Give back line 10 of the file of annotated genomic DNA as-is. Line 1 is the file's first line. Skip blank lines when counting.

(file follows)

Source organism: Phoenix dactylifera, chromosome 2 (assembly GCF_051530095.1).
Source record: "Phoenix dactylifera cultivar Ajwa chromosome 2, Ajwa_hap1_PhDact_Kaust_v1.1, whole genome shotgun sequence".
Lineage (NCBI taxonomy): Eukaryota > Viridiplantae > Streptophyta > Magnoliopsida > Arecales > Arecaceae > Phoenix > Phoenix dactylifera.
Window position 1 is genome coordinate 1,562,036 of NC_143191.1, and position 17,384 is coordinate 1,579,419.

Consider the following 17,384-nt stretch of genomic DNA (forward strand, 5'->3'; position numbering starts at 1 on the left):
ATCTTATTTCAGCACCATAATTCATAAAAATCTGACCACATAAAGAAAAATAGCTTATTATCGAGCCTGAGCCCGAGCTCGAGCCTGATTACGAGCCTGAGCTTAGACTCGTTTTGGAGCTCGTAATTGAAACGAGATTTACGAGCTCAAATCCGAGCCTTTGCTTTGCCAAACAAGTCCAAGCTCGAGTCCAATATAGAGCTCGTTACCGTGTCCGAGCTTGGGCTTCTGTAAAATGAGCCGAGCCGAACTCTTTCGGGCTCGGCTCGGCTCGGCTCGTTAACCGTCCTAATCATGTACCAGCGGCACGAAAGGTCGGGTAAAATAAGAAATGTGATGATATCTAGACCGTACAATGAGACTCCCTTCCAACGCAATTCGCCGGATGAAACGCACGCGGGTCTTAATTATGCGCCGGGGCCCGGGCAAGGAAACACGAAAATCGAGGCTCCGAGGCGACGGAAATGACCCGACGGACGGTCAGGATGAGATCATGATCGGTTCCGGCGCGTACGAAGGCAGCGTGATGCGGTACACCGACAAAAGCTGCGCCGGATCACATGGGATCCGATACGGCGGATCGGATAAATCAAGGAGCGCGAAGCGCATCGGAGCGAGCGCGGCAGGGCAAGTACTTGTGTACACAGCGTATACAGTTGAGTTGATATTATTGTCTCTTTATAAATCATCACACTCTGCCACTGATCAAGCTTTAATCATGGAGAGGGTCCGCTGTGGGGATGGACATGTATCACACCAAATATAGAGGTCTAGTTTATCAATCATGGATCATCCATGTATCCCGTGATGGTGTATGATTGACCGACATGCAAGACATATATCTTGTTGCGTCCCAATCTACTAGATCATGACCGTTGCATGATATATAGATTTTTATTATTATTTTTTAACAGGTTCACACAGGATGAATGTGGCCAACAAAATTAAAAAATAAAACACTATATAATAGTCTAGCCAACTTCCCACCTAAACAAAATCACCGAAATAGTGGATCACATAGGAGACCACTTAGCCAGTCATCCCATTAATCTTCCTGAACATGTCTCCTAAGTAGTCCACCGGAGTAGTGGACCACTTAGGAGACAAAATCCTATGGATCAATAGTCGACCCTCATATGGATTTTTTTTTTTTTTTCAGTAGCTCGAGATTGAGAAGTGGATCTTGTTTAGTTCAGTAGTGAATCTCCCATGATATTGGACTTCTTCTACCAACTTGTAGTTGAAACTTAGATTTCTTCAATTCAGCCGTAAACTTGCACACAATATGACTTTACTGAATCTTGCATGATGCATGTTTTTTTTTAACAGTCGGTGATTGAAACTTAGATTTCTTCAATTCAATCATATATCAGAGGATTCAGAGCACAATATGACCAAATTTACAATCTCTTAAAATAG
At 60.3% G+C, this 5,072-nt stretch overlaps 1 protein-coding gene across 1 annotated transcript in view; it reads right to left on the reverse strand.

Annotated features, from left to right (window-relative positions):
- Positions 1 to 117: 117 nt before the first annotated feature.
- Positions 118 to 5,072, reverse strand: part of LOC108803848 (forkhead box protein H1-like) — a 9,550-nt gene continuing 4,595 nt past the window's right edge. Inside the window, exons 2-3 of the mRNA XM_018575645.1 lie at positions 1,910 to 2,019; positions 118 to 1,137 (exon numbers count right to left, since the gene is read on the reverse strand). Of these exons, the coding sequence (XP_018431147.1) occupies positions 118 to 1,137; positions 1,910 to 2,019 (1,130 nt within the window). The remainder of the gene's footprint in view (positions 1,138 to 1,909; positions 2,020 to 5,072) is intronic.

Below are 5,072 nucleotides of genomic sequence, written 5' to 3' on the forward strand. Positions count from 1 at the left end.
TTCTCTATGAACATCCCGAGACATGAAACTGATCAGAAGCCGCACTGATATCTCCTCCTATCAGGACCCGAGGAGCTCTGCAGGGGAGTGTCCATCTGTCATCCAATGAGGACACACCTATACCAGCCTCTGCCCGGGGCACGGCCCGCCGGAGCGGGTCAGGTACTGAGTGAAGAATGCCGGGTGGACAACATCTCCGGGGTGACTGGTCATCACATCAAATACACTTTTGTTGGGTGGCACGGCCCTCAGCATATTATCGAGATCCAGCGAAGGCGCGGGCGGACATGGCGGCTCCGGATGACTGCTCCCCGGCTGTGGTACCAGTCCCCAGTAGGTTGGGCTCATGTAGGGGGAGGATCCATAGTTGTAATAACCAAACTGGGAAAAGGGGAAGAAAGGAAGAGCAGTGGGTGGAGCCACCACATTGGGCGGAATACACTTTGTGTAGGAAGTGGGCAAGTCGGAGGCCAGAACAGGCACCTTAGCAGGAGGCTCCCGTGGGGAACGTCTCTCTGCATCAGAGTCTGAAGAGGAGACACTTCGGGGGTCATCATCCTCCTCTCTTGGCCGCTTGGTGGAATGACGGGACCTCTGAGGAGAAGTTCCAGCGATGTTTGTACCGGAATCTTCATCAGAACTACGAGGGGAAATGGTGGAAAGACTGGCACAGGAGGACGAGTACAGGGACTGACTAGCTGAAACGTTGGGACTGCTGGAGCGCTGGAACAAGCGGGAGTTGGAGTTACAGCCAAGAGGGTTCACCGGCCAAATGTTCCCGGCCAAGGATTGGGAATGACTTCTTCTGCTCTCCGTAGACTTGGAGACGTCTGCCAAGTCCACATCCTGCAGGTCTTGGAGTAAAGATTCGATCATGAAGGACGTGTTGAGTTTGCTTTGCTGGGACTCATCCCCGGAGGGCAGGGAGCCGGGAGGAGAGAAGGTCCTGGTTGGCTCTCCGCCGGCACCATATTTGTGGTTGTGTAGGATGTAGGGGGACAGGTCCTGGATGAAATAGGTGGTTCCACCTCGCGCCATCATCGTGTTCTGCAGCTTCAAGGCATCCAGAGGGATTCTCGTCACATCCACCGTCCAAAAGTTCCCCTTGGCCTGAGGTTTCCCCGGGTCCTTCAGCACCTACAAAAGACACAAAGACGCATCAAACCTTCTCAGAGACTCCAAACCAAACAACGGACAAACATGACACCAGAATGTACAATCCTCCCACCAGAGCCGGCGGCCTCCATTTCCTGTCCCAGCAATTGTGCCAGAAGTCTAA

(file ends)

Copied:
- Positions 118 to 5,072, reverse strand: part of LOC108803848 (forkhead box protein H1-like) — a 9,550-nt gene continuing 4,595 nt past the window's right edge. Inside the window, exons 2-3 of the mRNA XM_018575645.1 lie at positions 1,910 to 2,019; positions 118 to 1,137 (exon numbers count right to left, since the gene is read on the reverse strand). Of these exons, the coding sequence (XP_018431147.1) occupies positions 118 to 1,137; positions 1,910 to 2,019 (1,130 nt within the window). The remainder of the gene's footprint in view (positions 1,138 to 1,909; positions 2,020 to 5,072) is intronic.